Lebanon/Syria Day 11: Seeing the Future and the Past: A Trip to Anjar and Baalbek
Marshall Zieman, for the team
Marshall goes back in time…
With our hearts and minds crammed with information after a full week of hearing from Syrian pastors, today we again ventured across the Bekaa Valley, only a few minutes away from the Syrian border. The purpose of today’s trip was to visit another school for refugee children from Syria and also visit the ancient city of Baalbek, one of Lebanon’s premier attractions.
Located in the town of Anjar, this school is the sixth school for refugee children opened by the Synod of Syria-Lebanon. This school is a partnership with the local Baptist Church nearby. The current school is housed on a floor of an old office building, which has been divided up into four classrooms of about twenty-five kids each. With a current enrollment of 214 students, the school runs a morning 9-12 shift and then more students come for the afternoon shift. The school has vans that pick up the children from nearby refugee camps. Even with a space heater, the classrooms are still cold, and the kids all wear their coats during school. There is construction going on there, which will bring a new building for the school this summer.
Crammed into a small office, the school’s director, Samar, explained the schedule and curriculum to us. She shared with us her passion for seeing God’s hand in using the war to bring these children to this school, where these Muslim children are taught by loving Christian teachers. “These kids came from some of the worst places in Syria. They were from tribal areas, Bedouin areas. We couldn't go to them, so God brought them to us so we can teach them that there is a God who loves them.” The kids learn Arabic, math, science, and English and are also taught Bible verses and Bible songs. We were serenaded to a rousing chorus of “Father Abraham” and other songs, all expressed with great gusto. As Samar explained to us, “We alone cannot do much, and you alone cannot do much, but with Christ in us we can do great things together. May God unveil our vision to see our common mission.”
As the afternoon kids were beginning to arrive, we said our goodbyes and headed towards the ancient ruins of Baalbek.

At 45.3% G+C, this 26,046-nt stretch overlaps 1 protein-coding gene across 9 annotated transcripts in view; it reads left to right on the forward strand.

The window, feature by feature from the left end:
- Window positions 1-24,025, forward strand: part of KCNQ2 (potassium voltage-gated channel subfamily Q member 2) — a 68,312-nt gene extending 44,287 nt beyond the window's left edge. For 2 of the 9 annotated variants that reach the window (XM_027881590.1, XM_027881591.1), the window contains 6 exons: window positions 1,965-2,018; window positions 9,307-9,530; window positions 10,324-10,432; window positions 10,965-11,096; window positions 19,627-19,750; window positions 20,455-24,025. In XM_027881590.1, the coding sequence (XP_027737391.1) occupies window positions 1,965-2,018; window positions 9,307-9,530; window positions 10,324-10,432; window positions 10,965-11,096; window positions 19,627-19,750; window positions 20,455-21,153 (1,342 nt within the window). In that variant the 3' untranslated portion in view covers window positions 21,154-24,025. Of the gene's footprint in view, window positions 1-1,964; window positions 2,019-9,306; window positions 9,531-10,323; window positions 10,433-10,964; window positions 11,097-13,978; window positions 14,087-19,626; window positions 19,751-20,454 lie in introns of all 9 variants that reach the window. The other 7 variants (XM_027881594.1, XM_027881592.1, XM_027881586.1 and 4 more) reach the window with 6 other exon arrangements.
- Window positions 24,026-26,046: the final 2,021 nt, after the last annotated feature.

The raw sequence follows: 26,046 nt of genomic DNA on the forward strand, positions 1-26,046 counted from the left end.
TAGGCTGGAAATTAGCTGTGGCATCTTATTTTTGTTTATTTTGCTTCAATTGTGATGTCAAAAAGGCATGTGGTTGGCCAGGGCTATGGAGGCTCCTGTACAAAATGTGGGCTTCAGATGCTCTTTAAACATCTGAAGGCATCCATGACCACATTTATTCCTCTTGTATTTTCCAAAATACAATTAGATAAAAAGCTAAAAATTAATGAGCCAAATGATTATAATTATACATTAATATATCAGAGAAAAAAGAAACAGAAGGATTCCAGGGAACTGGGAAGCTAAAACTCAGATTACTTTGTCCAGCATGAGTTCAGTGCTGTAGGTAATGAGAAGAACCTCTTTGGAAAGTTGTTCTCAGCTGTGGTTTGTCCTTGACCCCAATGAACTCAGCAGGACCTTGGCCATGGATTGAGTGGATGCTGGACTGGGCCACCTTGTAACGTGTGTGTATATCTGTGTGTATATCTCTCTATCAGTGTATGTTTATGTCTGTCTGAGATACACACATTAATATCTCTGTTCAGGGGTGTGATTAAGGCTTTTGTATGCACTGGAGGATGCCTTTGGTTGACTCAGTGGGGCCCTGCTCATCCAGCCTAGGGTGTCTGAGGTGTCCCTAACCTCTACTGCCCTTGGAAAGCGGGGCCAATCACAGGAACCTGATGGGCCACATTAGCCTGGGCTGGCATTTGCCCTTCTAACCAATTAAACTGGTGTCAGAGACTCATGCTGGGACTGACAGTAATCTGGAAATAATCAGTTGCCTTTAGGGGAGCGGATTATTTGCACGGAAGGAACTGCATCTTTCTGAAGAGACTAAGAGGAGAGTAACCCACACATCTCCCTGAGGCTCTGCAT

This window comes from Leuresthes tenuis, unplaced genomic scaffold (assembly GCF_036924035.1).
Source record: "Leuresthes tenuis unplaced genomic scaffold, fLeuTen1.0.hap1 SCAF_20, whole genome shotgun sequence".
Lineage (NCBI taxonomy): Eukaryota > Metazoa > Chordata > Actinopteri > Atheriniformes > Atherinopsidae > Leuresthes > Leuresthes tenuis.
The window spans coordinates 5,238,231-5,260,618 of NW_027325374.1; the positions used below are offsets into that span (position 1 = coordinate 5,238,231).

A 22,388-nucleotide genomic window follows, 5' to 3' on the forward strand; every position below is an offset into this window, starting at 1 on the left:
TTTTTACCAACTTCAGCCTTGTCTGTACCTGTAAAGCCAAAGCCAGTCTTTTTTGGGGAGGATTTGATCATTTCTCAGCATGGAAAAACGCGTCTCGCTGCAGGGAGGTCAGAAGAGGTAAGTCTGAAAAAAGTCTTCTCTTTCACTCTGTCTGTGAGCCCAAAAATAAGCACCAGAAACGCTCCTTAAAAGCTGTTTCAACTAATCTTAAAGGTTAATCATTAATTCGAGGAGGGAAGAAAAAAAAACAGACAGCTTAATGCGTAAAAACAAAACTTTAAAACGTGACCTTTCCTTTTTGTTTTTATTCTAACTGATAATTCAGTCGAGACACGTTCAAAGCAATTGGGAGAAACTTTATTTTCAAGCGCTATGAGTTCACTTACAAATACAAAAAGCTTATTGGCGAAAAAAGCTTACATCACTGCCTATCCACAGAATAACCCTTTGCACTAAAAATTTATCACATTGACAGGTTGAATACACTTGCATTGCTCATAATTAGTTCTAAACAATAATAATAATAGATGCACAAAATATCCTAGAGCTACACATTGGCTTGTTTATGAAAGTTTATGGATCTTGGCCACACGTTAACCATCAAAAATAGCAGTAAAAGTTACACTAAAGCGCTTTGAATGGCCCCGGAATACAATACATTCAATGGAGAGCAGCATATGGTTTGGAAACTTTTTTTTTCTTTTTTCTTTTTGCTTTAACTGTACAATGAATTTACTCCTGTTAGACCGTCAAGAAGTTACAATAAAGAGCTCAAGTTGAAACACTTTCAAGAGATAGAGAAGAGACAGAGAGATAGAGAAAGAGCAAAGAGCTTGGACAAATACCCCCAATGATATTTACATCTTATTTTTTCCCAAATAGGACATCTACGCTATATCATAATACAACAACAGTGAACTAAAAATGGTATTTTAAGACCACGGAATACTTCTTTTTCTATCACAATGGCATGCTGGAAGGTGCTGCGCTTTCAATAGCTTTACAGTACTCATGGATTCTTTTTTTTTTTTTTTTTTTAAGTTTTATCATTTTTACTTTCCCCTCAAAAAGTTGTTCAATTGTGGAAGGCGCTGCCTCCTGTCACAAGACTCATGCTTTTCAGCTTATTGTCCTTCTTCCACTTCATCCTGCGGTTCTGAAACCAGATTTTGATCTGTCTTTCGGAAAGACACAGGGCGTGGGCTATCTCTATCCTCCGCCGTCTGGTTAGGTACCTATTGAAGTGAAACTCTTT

Baalbek has been inhabited since the time of the Phoenicians, in 3000 BC. What gave Baalbek its fame, though, was the succession of Roman emperors who built a massive temple complex. There are temples to Jupiter, Bacchus, and Venus. There are stone courtyards in all shapes and sizes. Over time, churches and mosques were also built here. It’s one thing to read about Baalbek, but it’s an entirely different thing to visit in person. It’s easy to feel small among such giant structures. We took a lot of pictures on a cold, cloudy day, but none of our pictures can do it justice. It's just that massive.
And yet, none of these civilizations lasted. The Phoenicians gave way to Greeks and Romans, then to a series of Muslim caliphates, to Mongols, to Ottomans, to French and British Mandates, and now to the current presence of Hezbollah and Iranian influence. Indeed, in nearby modern Baalbek we had lunch at a restaurant right alongside the huge, beautiful blue and gold mosque which was funded from Iran. There are many earthly kingdoms.
We remember Jesus in the wilderness being tempted by Satan, who offered him all the kingdoms of the world if Jesus would just bow down to him. Jesus resisted that temptation. Jesus later would teach that his kingdom was not of this world, and that his kingdom would never end.
We just finished Advent, where we sang about our Messiah as King of Kings and Lord of Lords.
He is Lord in times of war and times of peace. He is Lord over all the earthly kingdoms, for all time. He is the Lord of your life, and the Lord of these refugee children who were belting out “Father Abraham” with their hearts, minds, and voices today.
Rev. Dr. Marshall Zieman
Presbyterian Church of the Cross, Omaha, Nebraska